LONDON, Nov. 9 (Reuters) – The Bank of England and Britain’s Treasury said on Tuesday they would hold formal talks next year on whether to proceed with a possible central bank digital currency (CBDC), which could take years to launch, Reuters reported.
The CBDC will be a new form of digital currency issued by the Bank of England that can be used for everyday payments by households and businesses. In the future, CBDC will coexist with cash and bank deposits, not replace them.
Back in March 2020, The British Bank published a discussion paper on CBDC, outlining a possible CBDC design approach and soliciting feedback from the payments industry, academia and other interested parties.
In 2022, the UK Treasury and the Central Bank decided to launch a consultation to assess the use case of THE UK CBDC, including various factors including structural design, potential impact and future development. No decision has yet been made on whether CBDC should be issued. A series of regulatory and industry consultations this year and next will determine whether the project will enter the “development phase” this year.
The consultation document will set out the Treasury and bank of England’s assessment of the introduction of the CBDC before deciding whether to proceed.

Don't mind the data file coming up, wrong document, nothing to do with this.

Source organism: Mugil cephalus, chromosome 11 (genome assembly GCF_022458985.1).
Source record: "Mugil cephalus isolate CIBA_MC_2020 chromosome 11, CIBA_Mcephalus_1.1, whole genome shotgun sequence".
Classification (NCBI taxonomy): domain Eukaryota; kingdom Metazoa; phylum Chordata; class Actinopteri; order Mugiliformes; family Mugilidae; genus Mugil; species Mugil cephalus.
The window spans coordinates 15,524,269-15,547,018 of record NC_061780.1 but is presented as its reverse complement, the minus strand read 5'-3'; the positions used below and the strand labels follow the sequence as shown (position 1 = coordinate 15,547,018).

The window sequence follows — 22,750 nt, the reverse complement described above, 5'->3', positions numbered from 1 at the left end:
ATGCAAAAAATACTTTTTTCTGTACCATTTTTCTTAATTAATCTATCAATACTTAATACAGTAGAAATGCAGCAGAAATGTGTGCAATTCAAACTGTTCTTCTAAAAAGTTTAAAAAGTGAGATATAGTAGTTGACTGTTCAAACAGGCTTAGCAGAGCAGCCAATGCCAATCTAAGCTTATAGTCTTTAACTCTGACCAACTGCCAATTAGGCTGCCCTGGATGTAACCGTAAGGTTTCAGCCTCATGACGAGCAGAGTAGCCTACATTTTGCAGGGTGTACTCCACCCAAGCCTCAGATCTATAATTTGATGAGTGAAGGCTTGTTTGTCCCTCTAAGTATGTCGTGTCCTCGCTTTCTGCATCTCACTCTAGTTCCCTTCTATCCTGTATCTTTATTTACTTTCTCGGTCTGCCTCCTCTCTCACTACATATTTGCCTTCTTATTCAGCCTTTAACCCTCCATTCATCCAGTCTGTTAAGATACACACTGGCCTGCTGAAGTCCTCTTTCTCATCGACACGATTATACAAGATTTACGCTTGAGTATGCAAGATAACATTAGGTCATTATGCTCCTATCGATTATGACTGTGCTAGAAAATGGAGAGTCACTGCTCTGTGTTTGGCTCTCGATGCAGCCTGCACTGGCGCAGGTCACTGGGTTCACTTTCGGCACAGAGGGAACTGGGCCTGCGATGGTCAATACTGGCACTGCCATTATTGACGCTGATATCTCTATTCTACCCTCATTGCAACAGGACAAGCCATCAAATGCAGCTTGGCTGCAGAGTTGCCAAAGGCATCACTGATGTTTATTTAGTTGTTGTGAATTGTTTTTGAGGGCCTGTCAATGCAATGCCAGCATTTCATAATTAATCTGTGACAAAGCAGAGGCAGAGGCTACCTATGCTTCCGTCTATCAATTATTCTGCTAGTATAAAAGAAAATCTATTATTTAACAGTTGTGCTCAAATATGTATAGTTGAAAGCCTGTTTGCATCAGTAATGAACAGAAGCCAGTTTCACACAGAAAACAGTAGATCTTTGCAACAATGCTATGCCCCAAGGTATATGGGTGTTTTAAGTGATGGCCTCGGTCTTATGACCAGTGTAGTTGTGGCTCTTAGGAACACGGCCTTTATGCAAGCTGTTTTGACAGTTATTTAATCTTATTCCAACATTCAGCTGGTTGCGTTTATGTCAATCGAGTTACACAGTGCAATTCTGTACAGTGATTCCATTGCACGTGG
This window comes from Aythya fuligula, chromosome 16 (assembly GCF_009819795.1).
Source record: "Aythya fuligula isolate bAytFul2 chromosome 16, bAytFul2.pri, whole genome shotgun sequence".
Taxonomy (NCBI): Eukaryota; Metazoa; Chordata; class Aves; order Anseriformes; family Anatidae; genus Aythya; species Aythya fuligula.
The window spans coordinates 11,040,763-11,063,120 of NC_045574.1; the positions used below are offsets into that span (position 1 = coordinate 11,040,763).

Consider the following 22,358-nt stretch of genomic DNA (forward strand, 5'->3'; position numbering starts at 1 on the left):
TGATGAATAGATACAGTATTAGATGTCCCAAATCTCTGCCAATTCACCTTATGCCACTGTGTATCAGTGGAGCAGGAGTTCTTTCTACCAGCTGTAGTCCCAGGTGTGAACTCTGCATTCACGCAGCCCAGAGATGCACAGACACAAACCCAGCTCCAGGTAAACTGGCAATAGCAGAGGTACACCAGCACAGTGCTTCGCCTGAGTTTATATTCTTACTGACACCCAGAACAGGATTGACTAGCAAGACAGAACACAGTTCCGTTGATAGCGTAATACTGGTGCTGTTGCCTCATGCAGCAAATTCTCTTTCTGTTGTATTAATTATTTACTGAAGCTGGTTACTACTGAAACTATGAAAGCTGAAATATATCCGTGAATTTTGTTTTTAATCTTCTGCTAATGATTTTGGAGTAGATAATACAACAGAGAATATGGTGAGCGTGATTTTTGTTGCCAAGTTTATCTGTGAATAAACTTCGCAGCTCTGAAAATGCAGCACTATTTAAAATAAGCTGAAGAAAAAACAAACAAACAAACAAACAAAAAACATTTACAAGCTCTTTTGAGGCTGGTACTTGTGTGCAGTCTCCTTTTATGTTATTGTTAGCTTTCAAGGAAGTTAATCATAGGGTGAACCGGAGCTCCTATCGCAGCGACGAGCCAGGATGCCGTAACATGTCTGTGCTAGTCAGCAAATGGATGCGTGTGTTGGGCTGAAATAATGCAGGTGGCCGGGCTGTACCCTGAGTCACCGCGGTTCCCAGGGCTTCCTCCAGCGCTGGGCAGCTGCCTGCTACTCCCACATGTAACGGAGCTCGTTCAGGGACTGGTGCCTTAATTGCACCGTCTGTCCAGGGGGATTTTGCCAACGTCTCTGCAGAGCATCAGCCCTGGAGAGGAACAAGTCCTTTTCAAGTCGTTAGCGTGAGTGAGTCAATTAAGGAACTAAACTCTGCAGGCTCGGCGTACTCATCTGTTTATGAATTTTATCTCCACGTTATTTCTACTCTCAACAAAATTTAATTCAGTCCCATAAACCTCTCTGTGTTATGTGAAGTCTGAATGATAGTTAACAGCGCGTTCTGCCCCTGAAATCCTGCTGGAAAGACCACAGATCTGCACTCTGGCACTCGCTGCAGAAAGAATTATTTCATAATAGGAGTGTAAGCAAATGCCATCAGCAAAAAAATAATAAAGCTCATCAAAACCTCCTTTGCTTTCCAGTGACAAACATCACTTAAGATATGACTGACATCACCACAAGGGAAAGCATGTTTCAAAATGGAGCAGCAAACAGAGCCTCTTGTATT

UK Financial Services Minister John Glen said retail CBDC would be used by people and businesses to meet their daily payment needs and help the UK stay at the forefront of innovation and technology in the financial sector.
Central banks around the world are now working on digital versions of their currencies to avoid leaving digital payments to businesses.
Since bitcoin’s creation, governments around the world have long been wary of cryptocurrencies because of their ability to circumvent capital controls and their potential to be used for illicit purposes such as money laundering.
In short, the joint development of a stable currency and CBDC will have a direct impact on the development of society.
The COVID-19 pandemic has further promoted the decline of cash transactions and the expansion of electronic payment. Therefore, countries have stepped up their research and layout of CBDC. The first consideration is to meet consumers’ demand for cash in the digital era.
Overall, the main motives for central banks are to conduct CBDC-related research and development, maintain financial stability, support monetary policy implementation, improve domestic and cross-border payment efficiency and security, and promote inclusive financial development.
Part of this article is from Reuters